Genres: Thrillers and Suspense, Science Fiction. Format: eBook. Views: This Week 1, Total 1920.
People are raving about The Zul Enigma. 'It blew my mind into a bazillion pieces' and 'This is, by far, one of the best books I've ever read!'
The Zul Enigma, a futuristic thriller fused in reality, seamlessly weaves New Age beliefs with hard, scientific facts. Set in 2068 it follows a quest to expose the perpetrator behind a cataclysmic event that occurs on 21 December 2012, end of the Mayan calendar, and changes the world forever.
Underpinned by a theme of betrayal, the action is set against a backdrop of climate change, overpopulation, world war, alien visitations, presidential plots, global deception and a new world order.
A venomous twist reveals the most horrific conspiracy one could ever imagine and Zul is behind it. But who... or what... is Zul?
Buried deep beneath layers of subterfuge lurks the shocking truth.
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Good Story, Well Written, Recommended, Well Edited in 2 reviews.
Ian Miller : The basic underlying plot, in which a depressed workaholic Carlos Maiz receives electronic messages from Zul, seemingly extra-dimensional, and which assert that humans must reform and "evolve to a higher density" on December 21, 2012 (e-day), or humanity will be eliminated, and what happens after e-day, is breath-taking. The characters are well-drawn, the writing flows well, the production appears essentially free of flaws, typos, etc, although thanks to TV pronunciation, the dreaded "duck tape" makes a couple of cameo appearances. Is Zul real? Are the messages coming from somewhere else? What is this book about? It could be SF, a thriller, a mystery, a tragedy, the great bulk of it could be a romance. There are so many possibilities that in the hands of a Dan Brown or Tom Clancy, this should be a mega-blockbuster, but it isn't, at least yet. My assessment of this book that follows is probably overly harsh, but as a writer myself, I am a little in awe of the mind-blowing possibilities that unfortunately were not realized.
There were two problems for me. The first were credibility issues, in part generated by what I believe is an unnecessary fixation on the Maya calendar, with reliance on communication equipment not currently available, at least generally, a problem that would disappear if we were in the future. I would have expected at least some people to reject Zul's message that humanity must mass-meditate before e-day, or even the galaxy is in trouble. Carlos was previously a leading scientist at NASA. He knows the messages must have come from somewhere else, so I would have expected him to personally take charge of an investigation. At the very least he would ask his friends at NASA for suggestions how somebody could get into his computer without going through the usual internet. Instead, Carlos and the Secretary General meet with the President of the United States to request help to determine from where these messages came. A UN staff member living in Vienna with an implausible message would never get to POTUS; he is busy. The President decides, after Carlos throws a tizzy fit, to incarcerate Carlos in a Spanish asylum. I doubt this is sufficient for POTUS to ignore diplomatic immunity; even Adolph Hitler and Joseph Stalin respected that. Following a road accident, Carlos escapes but is soon recaptured. Thriller? The escape and recapture are simply not thrilling, and throughout the book, things happen to Carlos. A tragedy? Carlos does not do enough. A mystery? A mystery requires clues, and that requires everything that is not a clue or a deliberate red herring to be correct. As far as I can tell, there are no genuine clues.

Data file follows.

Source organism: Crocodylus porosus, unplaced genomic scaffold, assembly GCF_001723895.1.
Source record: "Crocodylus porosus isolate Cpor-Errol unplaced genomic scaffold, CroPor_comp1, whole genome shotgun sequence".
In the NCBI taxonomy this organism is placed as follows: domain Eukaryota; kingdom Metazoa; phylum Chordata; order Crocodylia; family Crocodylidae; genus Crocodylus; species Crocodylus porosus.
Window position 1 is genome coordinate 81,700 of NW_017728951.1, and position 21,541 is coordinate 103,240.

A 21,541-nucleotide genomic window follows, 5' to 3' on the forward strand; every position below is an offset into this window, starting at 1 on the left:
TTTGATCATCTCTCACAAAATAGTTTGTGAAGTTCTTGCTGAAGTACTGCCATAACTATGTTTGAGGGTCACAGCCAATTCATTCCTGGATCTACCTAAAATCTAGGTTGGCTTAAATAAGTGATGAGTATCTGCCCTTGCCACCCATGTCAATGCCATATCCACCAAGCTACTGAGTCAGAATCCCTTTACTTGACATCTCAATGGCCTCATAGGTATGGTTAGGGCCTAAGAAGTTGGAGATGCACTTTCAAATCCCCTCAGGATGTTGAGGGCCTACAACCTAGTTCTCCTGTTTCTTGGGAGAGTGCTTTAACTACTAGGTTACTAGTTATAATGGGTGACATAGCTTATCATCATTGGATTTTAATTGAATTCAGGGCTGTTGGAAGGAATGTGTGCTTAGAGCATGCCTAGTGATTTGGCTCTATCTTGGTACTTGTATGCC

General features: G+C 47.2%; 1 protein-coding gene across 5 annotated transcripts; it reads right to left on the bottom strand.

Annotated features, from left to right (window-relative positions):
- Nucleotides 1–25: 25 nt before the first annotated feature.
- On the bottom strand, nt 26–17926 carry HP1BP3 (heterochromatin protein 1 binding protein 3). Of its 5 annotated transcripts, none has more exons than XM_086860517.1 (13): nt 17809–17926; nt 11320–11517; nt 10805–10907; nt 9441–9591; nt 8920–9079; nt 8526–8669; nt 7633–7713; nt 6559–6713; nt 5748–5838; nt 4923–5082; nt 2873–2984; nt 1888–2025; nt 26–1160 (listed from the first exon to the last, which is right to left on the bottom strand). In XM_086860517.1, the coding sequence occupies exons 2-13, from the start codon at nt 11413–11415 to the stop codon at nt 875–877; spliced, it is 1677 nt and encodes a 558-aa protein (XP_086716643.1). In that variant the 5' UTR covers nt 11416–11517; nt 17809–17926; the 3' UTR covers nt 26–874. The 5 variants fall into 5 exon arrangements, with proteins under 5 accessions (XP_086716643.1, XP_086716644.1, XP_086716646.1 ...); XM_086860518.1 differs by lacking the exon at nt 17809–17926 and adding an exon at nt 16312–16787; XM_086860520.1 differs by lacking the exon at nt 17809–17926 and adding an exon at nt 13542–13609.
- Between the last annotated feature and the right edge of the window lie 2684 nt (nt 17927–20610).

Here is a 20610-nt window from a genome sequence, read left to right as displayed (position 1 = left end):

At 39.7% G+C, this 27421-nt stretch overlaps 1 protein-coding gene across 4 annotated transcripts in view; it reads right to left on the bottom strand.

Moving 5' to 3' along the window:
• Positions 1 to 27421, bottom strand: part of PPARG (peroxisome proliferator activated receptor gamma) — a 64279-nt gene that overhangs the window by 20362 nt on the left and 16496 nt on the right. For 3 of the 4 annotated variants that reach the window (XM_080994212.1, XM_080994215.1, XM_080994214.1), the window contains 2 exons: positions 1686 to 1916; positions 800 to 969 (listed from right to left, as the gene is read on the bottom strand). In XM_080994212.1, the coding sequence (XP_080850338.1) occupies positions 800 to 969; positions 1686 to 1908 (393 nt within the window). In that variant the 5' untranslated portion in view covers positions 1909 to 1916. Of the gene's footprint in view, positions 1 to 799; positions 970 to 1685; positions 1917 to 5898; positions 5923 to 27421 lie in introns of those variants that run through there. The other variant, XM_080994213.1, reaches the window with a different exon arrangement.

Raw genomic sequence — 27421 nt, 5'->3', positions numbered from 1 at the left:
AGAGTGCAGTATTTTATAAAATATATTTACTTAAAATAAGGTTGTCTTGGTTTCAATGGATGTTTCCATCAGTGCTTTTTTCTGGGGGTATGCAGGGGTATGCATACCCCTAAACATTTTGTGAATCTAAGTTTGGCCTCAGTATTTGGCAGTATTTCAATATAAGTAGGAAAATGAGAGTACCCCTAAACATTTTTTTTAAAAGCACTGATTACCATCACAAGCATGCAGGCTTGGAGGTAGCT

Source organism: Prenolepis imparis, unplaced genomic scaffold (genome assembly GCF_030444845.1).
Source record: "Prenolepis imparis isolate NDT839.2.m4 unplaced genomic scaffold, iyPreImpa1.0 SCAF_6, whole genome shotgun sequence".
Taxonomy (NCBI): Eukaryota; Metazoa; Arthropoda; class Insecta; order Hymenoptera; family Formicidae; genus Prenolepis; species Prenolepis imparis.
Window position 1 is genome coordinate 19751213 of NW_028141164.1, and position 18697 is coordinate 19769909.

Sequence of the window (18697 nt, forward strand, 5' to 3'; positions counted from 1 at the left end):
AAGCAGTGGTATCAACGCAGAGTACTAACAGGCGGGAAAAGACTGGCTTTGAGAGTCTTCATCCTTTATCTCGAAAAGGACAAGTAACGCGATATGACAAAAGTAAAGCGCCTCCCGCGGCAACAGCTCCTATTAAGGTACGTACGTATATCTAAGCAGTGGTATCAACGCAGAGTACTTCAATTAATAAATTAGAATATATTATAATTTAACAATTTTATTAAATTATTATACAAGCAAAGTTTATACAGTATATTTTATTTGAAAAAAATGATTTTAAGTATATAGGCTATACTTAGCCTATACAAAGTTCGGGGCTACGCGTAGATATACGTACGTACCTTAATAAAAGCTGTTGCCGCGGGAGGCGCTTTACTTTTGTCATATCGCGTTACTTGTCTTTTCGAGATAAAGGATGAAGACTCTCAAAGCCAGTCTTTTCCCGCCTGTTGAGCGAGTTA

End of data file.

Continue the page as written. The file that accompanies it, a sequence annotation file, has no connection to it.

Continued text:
When NASA works out how these messages could have been delivered, Carlos is off the hook, but even now no investigations get underway. Carlos, head of mass-meditation, embarks on a romance with Rebecca and gets her pregnant. Then, 80% into the book, e-day comes, and an unbelievable horror emerges and we find out what the book is about. There is a brief "wash-up" told, then everybody appears to accept this horror until Rachel, Carlos' daughter, uncovers what happened. This last 20% moves very well, but more could have been made of it.
Ian J Miller, author of Troubles.